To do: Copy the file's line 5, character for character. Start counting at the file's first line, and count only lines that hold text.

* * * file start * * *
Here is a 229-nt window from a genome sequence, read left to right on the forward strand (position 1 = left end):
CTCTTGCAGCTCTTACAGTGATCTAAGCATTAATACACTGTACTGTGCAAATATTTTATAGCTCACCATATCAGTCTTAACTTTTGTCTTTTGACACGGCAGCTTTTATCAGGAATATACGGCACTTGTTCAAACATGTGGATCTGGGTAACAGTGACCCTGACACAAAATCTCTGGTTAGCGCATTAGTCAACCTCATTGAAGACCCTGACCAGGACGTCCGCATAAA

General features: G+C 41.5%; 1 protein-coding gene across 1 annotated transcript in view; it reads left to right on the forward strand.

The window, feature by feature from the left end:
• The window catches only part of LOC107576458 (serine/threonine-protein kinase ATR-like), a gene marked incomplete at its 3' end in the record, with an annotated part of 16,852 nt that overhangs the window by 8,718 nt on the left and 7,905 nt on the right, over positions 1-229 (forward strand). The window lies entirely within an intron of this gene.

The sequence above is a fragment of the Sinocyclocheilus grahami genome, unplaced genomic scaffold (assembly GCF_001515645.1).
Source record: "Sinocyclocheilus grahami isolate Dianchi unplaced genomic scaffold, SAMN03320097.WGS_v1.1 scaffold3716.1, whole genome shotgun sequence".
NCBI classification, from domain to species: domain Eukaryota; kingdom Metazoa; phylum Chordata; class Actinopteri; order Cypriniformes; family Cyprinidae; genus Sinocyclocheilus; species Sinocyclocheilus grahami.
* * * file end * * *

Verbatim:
• The window catches only part of LOC107576458 (serine/threonine-protein kinase ATR-like), a gene marked incomplete at its 3' end in the record, with an annotated part of 16,852 nt that overhangs the window by 8,718 nt on the left and 7,905 nt on the right, over positions 1-229 (forward strand). The window lies entirely within an intron of this gene.